Results 46 to 60 of 139.
Estimation of own and cross price elasticities of alcohol demand in the UK – a pseudo-panel approach
Estimation of own and cross price elasticities of alcohol demand in the UK – a pseudo-panel approach using the Living Costing and Food Survey 2001 to 2009
Y. Meng, A. Brennan, R. Purshouse, D. Hill-McManus, C. Angus, J. Holmes, P.S. Meier
Price elasticities describe how demand for a good responds to changes in the price of that good. Estimating price elasticities for alcohol is challenging due to limitations in the available data on prices and spending. This paper presents new own-price and cross-price elasticities for alcohol estimated using a novel method for analysing repeated cross-sectional spending diaries known as the pseudo-panel approach. Results suggest beer and cider sold in the off-trade (e.g. shops) are the products which see the biggest reductions in demand following a price increase while spirits and alcopops sold in the on-trade (e.g. pubs and restaurants) see the smallest reductions in demand."
Modelling the potential cost-effectiveness of a targeted follow-up intervention to improve glycaemic
Modelling the potential cost-effectiveness of a targeted follow-up intervention to improve glycaemic response following structured training in flexible intensive insulin therapy
J Kruger, A Brennan, P Thokala, H Basarir, D Cooke, M Clark, R Bond, S R Heller
This study estimates the cost-effectiveness of a hypothetical follow-up intervention targeted at people with type 1 diabetes who have undertaken structured training in flexible intensive insulin therapy. Behavioural data were incorporated into the Sheffield Type 1 Diabetes Policy Model to estimate the lifetime costs and quality-adjusted life years of a follow-up intervention targeted at people not predicted to achieve glycaemic targets compared with no structured follow-up. The results suggest such a follow-up intervention could be considered cost-effective if adequate glycaemic improvement could be realised, and further research into the design and development of a follow-up intervention is indicated.
The "gender system" that assigns the breadwinner role to fathers and the caring roles to mothers may contribute to the gender gap in longevity. This study examines the statistical association between the division of parental roles and subsequent mortality of a population of all Swedish men and women who had their first child together in 1988/89 (over 100 thousand couples).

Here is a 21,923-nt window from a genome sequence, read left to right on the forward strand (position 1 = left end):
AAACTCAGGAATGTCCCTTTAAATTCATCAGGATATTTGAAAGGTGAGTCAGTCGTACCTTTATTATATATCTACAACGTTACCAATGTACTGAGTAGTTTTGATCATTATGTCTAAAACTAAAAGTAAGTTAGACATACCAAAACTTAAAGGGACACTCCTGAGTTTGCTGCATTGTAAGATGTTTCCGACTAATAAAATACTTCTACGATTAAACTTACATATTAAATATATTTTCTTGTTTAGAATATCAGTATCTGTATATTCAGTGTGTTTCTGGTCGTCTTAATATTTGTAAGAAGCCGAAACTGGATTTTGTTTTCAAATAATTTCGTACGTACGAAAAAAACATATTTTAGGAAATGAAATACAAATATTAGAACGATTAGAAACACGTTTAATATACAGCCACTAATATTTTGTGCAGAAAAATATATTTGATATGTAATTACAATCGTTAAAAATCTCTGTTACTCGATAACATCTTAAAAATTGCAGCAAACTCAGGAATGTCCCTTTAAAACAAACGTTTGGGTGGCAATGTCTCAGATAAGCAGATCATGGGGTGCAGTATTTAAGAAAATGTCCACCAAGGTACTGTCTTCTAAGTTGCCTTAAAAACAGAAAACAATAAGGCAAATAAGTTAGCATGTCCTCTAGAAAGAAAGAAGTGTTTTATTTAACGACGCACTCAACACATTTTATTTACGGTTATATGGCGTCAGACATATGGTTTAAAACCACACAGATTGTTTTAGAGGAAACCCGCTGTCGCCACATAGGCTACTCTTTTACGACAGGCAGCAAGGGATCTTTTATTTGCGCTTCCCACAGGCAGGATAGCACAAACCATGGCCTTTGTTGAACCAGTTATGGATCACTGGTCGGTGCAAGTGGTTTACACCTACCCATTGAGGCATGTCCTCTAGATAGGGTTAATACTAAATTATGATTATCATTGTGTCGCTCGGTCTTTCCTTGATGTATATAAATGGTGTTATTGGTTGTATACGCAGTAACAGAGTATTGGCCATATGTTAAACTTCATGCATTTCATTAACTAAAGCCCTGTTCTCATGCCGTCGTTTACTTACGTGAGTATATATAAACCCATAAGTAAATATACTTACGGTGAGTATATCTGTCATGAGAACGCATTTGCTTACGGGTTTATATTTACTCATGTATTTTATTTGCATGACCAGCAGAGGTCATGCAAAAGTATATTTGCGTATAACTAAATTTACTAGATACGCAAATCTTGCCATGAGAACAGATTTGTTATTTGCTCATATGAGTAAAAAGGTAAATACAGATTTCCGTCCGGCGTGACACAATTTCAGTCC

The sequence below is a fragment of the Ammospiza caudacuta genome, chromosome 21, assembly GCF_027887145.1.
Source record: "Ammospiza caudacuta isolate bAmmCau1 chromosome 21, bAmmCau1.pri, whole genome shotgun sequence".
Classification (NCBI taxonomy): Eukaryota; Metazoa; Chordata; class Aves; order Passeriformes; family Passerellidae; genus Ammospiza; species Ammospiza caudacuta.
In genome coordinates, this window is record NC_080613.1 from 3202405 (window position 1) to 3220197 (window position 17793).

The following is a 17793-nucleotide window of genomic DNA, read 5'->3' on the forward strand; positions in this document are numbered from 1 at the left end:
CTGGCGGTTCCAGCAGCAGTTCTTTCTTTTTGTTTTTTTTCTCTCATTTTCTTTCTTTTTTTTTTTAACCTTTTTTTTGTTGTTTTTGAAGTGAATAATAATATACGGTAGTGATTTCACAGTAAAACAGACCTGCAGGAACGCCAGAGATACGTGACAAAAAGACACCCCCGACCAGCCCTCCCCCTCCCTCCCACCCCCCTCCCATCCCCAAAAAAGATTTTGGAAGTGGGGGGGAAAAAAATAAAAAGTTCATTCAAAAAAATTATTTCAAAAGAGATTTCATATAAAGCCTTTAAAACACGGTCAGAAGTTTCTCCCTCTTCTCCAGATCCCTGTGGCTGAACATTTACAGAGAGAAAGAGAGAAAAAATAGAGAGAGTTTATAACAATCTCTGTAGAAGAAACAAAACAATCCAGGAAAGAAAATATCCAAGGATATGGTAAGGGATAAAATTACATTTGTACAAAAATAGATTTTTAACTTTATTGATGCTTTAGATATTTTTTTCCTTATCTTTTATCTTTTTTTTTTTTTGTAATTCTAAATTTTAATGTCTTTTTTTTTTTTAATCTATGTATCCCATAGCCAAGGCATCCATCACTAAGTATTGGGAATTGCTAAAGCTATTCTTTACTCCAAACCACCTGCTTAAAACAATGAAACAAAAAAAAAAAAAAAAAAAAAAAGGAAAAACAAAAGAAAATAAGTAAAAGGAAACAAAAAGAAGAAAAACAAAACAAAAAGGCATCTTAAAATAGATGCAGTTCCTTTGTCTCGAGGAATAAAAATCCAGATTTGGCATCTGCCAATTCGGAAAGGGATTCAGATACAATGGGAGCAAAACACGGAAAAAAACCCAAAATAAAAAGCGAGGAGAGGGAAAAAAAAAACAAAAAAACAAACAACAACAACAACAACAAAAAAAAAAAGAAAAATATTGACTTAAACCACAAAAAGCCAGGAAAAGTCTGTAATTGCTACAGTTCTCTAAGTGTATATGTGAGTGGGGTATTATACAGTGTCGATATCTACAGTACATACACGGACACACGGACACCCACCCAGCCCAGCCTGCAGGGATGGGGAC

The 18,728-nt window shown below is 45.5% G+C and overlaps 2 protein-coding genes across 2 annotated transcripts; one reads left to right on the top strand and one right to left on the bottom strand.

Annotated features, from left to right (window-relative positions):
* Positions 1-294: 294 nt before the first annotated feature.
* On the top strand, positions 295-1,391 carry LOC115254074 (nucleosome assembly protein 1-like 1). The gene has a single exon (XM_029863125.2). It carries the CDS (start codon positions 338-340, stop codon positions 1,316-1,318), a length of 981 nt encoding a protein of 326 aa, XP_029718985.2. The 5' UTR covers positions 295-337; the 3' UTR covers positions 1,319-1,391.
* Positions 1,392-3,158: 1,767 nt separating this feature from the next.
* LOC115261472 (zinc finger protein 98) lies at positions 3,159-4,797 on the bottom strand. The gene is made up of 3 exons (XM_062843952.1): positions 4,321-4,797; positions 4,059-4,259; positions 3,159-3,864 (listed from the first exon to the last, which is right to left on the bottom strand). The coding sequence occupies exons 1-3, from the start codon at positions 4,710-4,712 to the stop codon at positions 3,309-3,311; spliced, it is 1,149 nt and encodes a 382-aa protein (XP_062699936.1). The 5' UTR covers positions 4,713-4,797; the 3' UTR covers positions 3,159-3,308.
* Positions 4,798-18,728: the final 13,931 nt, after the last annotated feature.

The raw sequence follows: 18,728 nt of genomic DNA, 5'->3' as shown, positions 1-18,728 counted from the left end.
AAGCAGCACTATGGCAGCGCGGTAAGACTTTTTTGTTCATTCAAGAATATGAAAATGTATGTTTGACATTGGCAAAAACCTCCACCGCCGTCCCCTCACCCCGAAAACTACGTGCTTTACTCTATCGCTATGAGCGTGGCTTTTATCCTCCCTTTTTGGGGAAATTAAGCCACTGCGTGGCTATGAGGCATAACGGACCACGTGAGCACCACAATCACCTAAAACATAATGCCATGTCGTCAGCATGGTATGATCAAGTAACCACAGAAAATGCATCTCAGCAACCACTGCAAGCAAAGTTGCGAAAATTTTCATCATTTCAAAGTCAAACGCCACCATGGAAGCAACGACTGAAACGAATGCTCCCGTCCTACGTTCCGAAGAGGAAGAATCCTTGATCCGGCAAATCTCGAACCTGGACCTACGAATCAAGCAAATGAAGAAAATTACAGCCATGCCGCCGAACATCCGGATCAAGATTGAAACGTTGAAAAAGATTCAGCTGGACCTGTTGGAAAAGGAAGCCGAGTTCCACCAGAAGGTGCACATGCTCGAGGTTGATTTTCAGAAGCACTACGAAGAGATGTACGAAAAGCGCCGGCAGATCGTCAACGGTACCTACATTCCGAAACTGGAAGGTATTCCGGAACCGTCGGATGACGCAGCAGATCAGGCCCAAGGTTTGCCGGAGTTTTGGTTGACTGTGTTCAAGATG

Anna Mansdotter , Aki Tsuchiya, Mona Backhans, Johan Hallqvist, Michael Lundberg, Andreas Lundin, Lars Lindholm
Health economic models are developed as part of the health technology assessment process in order to determine whether health interventions represent good value for money. The information needs for the model require the use of other types of information beyond clinical effectiveness evidence in order to populate the model parameters. We conducted a series of focus groups with UK HTA experts to explore some of the issues associated with identifying and reviewing this evidence.
Key issues raised by the focus group respondents included the need for effective communication and teamwork throughout the model development process, the importance of using clinical experts as well as the need for transparent reporting of methods and decisions.
M Essat, P Tappenden, E Kaltenthaler S Paisley
Binary choice methods for the valuation of health states have increased in popularity in recent years.
In this paper we use CAPI methods to assess the validity and acceptability of binary choice versions
of TTO, LT-TTO and DCETTO.
B Mulhern, A Tsuhiya, N Devlin, K Buckingham, D Rowen, J Brazier
Adjusting survival time estimates to account for treatment switching in randomised controlled trials
Adjusting survival time estimates to account for treatment switching in randomised controlled trials – a simulation study.